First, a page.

(Michelle Kondrich/The Washington Post)
Opinion by Vladimir Kara-Murza
April 10, 2023 at 1:05 p.m. ET
Vladimir Kara-Murza delivered these remarks on Monday at the closing session of his trial in Moscow.
MOSCOW CITY COURT — Members of the court: I was sure, after two decades spent in Russian politics, after all that I have seen and experienced, that nothing can surprise me anymore. I must admit that I was wrong. I’ve been surprised by the extent to which my trial, in its secrecy and its contempt for legal norms, has surpassed even the “trials” of Soviet dissidents in the 1960s and ’70s. And that’s not even to mention the harshness of the sentence requested by the prosecution or the talk of “enemies of the state.” In this respect, we’ve gone beyond the 1970s — all the way back to the 1930s. For me, as a historian, this is an occasion for reflection.
At one point during my testimony, the presiding judge reminded me that one of the extenuating circumstances was “remorse for what [the accused] has done.” And although there is little that’s amusing about my present situation, I could not help smiling: The criminal, of course, must repent of his deeds. I’m in jail for my political views. For speaking out against the war in Ukraine. For many years of struggle against Vladimir Putin’s dictatorship. For facilitating the adoption of personal international sanctions under the Magnitsky Act against human rights violators.
Not only do I not repent of any of this, I am proud of it. I am proud that Boris Nemtsov brought me into politics. And I hope that he is not ashamed of me. I subscribe to every word that I have spoken and every word of which I have been accused by this court. I blame myself for only one thing: that over the years of my political activity I have not managed to convince enough of my compatriots and enough politicians in the democratic countries of the danger that the current regime in the Kremlin poses for Russia and for the world. Today this is obvious to everyone, but at a terrible price — the price of war.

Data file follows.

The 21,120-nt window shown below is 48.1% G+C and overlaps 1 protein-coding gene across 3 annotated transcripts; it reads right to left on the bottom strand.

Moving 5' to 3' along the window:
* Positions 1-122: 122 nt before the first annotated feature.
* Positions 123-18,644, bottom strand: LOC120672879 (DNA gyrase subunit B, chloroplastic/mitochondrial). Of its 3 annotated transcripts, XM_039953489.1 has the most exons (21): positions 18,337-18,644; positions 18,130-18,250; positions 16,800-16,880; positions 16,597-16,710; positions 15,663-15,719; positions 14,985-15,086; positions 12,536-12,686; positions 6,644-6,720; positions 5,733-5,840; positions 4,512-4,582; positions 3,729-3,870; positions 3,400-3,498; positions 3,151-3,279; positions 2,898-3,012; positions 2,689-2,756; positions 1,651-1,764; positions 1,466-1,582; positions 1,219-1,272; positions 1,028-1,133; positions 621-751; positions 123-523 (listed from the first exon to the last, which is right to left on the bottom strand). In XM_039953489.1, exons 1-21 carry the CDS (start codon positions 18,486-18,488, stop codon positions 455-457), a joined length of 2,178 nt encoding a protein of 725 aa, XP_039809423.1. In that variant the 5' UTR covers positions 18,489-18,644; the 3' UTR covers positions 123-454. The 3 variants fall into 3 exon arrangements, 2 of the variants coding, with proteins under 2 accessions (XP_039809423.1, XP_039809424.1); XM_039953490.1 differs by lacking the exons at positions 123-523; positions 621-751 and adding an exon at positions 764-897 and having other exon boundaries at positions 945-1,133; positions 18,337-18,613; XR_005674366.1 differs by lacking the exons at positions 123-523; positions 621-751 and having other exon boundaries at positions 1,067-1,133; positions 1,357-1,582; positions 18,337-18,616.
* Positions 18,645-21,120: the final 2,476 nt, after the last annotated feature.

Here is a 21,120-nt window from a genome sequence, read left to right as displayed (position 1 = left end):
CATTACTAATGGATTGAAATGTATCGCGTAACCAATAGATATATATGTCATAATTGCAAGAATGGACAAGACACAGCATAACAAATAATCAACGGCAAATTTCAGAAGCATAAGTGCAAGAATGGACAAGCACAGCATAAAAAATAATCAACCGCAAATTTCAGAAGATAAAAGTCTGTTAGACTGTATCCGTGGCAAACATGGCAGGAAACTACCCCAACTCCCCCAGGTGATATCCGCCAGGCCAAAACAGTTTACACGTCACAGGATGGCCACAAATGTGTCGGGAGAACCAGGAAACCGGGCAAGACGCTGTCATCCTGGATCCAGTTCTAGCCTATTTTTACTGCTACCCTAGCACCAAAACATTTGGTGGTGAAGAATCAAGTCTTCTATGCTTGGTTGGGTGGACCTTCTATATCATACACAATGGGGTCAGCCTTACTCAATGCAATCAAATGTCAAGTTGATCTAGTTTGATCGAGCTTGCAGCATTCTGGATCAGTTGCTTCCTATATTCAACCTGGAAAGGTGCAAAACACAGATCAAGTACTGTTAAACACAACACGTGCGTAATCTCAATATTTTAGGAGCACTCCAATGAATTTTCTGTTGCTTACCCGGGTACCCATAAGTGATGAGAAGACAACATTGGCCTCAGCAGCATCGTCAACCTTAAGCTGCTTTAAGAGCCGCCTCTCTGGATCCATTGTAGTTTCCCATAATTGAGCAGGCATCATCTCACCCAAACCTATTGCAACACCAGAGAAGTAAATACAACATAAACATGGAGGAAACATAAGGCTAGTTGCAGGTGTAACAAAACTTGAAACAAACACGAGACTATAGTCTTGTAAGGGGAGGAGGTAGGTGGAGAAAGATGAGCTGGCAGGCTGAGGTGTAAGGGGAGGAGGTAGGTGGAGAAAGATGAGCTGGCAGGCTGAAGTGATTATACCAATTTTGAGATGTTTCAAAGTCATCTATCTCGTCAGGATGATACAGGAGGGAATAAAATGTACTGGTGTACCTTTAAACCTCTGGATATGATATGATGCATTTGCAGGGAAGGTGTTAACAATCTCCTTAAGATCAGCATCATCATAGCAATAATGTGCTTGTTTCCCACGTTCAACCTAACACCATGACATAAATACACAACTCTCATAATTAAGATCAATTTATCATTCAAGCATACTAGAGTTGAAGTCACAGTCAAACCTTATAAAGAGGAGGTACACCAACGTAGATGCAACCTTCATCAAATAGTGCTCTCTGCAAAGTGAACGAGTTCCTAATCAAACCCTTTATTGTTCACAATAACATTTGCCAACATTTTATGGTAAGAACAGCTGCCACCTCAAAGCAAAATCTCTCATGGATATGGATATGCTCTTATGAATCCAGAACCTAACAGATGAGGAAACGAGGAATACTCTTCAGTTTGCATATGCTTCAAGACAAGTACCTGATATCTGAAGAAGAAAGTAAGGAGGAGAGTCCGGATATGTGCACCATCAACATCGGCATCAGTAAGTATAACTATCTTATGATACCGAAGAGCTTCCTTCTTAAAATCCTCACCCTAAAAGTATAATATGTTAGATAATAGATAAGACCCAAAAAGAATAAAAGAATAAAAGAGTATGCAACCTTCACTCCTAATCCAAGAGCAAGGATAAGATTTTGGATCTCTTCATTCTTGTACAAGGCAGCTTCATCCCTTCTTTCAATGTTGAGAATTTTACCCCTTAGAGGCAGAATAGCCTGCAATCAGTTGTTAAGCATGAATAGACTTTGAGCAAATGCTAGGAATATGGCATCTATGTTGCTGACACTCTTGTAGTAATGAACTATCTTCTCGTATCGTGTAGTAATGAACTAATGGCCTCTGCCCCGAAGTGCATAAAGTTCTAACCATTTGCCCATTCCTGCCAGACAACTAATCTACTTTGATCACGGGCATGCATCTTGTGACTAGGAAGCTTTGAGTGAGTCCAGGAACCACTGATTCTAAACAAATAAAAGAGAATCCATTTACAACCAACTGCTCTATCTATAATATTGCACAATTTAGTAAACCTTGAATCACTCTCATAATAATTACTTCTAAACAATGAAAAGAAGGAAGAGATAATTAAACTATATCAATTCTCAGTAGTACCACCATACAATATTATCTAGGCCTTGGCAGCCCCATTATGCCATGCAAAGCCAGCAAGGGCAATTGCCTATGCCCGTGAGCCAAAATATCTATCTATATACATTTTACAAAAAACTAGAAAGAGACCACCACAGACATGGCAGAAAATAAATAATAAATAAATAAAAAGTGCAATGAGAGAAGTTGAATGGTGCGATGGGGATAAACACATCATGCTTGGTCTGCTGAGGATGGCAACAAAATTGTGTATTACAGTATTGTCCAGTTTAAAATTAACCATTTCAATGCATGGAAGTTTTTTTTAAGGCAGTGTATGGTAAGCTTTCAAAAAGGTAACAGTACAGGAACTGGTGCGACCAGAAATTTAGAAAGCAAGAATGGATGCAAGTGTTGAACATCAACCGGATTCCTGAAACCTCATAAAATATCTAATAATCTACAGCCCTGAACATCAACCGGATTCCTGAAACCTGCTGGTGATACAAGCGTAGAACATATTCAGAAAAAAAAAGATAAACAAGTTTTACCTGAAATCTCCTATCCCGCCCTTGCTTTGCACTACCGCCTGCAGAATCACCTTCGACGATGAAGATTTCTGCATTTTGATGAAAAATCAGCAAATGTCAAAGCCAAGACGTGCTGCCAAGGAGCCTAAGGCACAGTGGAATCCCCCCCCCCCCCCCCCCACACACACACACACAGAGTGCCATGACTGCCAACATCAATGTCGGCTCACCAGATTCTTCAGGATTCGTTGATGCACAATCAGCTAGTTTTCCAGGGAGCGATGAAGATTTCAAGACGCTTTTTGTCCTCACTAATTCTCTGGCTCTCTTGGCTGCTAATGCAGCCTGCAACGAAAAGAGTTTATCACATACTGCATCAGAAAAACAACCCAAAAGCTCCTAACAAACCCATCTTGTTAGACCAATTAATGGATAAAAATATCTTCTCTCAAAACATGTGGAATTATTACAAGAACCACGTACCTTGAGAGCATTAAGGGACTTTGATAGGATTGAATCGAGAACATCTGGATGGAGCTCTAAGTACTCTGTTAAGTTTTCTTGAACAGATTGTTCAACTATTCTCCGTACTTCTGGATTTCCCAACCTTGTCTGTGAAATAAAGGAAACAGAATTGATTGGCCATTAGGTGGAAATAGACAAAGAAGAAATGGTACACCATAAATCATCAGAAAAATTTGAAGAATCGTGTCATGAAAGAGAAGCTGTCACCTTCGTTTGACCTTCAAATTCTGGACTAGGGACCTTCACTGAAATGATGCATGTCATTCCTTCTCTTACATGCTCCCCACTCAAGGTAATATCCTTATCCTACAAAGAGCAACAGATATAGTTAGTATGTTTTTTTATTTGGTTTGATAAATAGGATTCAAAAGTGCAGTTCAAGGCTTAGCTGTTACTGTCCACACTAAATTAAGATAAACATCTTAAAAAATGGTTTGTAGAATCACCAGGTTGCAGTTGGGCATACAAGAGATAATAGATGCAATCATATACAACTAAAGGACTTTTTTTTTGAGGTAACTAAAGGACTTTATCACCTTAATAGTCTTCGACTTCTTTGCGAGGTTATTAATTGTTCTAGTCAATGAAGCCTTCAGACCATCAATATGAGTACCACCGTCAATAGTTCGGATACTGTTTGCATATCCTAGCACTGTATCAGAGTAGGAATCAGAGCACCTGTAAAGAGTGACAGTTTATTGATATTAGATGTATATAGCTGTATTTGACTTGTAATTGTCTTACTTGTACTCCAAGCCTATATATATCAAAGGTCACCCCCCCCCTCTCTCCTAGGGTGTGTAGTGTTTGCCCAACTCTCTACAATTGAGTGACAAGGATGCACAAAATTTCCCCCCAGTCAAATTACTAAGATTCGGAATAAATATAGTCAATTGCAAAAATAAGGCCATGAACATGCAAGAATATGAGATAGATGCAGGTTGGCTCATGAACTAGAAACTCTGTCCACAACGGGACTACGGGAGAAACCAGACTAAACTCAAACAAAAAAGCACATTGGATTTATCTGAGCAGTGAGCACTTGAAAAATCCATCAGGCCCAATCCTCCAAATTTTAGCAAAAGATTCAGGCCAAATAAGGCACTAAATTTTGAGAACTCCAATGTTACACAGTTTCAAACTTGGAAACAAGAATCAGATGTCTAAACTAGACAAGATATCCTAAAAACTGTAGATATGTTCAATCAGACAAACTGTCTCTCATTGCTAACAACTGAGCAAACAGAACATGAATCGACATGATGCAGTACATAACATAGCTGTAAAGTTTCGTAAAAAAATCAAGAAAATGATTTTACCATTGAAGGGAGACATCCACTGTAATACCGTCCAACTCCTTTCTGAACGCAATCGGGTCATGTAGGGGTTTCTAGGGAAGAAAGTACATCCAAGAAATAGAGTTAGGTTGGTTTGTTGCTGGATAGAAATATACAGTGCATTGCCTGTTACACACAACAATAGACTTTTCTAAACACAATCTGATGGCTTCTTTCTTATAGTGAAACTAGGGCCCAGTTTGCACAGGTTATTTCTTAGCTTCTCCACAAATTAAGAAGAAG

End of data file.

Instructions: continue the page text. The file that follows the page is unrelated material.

In their last statements to the court, defendants usually ask for an acquittal. For a person who has not committed any crimes, acquittal would be the only fair verdict. But I do not ask this court for anything. I know the verdict. I knew it a year ago when I saw people in black uniforms and black masks running after my car in the rearview mirror. Such is the price for speaking up in Russia today.
But I also know that the day will come when the darkness over our country will dissipate. When black will be called black and white will be called white; when at the official level it will be recognized that two times two is still four; when a war will be called a war, and a usurper a usurper; and when those who kindled and unleashed this war, rather than those who tried to stop it, will be recognized as criminals.
This day will come as inevitably as spring follows even the coldest winter. And then our society will open its eyes and be horrified by what terrible crimes were committed on its behalf. From this realization, from this reflection, the long, difficult but vital path toward the recovery and restoration of Russia, its return to the community of civilized countries, will begin.
Even today, even in the darkness surrounding us, even sitting in this cage, I love my country and believe in our people. I believe that we can walk this path.